• Do you ever get it, Frenz. The problems you identify are serious issues for me in continuing to teach.

      Like

  12. I should recommend becoming “academic librarian” as that’s what I’ ve been doing for the past 20 years (and by and large that’s what I love to do after all those years). However, after following your blog for almost a year I think you’re made for teaching. Perhaps some “timeout” will help you to realize that…? Anyway – whatever you choose to follow as a career eventually, I hope and pray that you will be happy.
    Love Suse

    Like

    • I never thought I had a librarian personality; I have very little capacity for organization. I like research tools for what they yield, not as things in themselves, and most of the successful librarians I know are interested in the structure of knowledge in ways that I am not.

      Thanks for the good wishes.

      Like

  13. I can’t recommend any future career paths, because I’m not sure on the following: do you have your interests outlined? Do you have a pretty clear idea what appeals to you and what definitely is a deal-breaker? What are your desires career-wise and in what area? What are the values that you treasure most that need to be met?

    Can you give a good and sound reason as to why you’d want to do … when asked?

    I’ve only recently gone through that all, figuring things out. What do I really want? Who am I? What is a passion of mine and can I do something with it? What truly matters? And finally, how do I get there?

    Like

    • No, to most of those questions, and the answer changes based on the time of day. I really hope that this summer I can sit entirely still and do some values clarification. For me the “how to get there” problem is always much less tricky than knowing what I want, but I’m starting to see that those two questions are related in ways that I had not realized earlier.

      Like

      • Oh yes, the last question is the easiest, but you definitely run the risk the final destination may not be what you want. Perhaps not even close.

        I’ve noticed that I was quite easily thrown off a track, simply because I had no real clear idea what I wanted. I had a general, vague concept, but that didn’t get me anywhere.

        The journey does become a bit easier when you’ve figured out a lot of the important stuff. I hope you get the chance to do so this summer! ๐Ÿ™‚

        Like

  14. no alternatives. only richard

    Like

  15. Academic librarianship has no appeal to me either. Special Librarianship has far more flexibility. It’s satisfying to kick a roomful of disorganised material into usable retrieval shape. After that, if you are fortunate, budget runs to hiring a library assistant to do the “housekeeping”, while the librarian is free to explore the more creative opportunities for research, analysis, and even preliminary report writing for clients. And to think up new services, based on client need.

    Like

  16. Yeah, I probably should have specified that the kind of librarian position that would interest me makes the job just as hard to get as professor: rare books / historic collections.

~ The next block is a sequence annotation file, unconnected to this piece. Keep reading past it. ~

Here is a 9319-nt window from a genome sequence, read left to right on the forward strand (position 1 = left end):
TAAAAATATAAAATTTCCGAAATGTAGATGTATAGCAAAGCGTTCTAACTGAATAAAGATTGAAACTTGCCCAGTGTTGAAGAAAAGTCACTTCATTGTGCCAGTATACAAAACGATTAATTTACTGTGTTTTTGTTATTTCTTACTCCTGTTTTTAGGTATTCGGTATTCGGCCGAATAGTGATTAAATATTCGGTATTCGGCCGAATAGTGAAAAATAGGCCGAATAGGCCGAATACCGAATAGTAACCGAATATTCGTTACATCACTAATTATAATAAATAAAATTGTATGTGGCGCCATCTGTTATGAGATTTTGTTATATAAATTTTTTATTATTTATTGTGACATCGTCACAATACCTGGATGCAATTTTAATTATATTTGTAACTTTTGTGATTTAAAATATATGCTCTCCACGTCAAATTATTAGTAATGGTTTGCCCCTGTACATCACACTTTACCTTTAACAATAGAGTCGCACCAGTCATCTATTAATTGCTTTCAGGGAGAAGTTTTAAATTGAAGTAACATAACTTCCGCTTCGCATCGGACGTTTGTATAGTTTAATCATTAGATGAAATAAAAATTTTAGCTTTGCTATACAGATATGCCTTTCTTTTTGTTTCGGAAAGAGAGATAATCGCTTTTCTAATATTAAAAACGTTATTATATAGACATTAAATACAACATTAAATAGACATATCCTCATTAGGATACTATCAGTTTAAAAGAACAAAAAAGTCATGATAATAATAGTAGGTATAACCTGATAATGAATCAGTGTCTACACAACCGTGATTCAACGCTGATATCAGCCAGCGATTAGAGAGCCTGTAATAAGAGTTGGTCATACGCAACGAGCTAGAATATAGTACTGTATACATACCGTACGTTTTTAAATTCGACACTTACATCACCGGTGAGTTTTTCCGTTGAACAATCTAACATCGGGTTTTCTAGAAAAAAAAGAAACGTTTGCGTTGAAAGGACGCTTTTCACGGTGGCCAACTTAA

Like

  17. As long as it leaves the opportunities for intense research, analysis, writing, and client/colleague inter-action – it’s good!

    Yes, the current financial environment provides fewer positions of this nature. Realistically, there is be a bean-counter mentality that considers libraries as equivalent to horses eating their heads off. But, the right place at the right time…it happens.

    Like

  18. […] teach school — and the ongoing question of what I should do next — if I am going to retrain, I probably should do it in Texas, the state of which I am resident, because of the huge tuition […]

    Like

  19. […] joked about “that guy” blogging as a career in the past. Fabo profiles a guy who would definitely be on my list of actors to approach: David […]

    Like

  20. […] tasks that are components of this job, like teaching, about which I remain unbelievably ambivalent. I’ve listed some alternative careers but I can’t love any of them, either. And the question of what to do next is just so […]

    Like

  21. […] upon a time I noted that if I were trying to make a living writing “that guy” blogs, Brendan Coyle might have bee… of people I would approach. I also offered to date him, but no response from Mr. Coyle so […]

    Like

Leave a Reply

Fill in your details below or click an icon to log in:

WordPress.com Logo

You are commenting using your WordPress.com account. Log Out /  Change )

Google photo

You are commenting using your Google account. Log Out /  Change )

Twitter picture

You are commenting using your Twitter account. Log Out /  Change )

Facebook photo

You are commenting using your Facebook account. Log Out /  Change )

Connecting to %s

This site uses Akismet to reduce spam. Learn how your comment data is processed.

 
%d bloggers like this: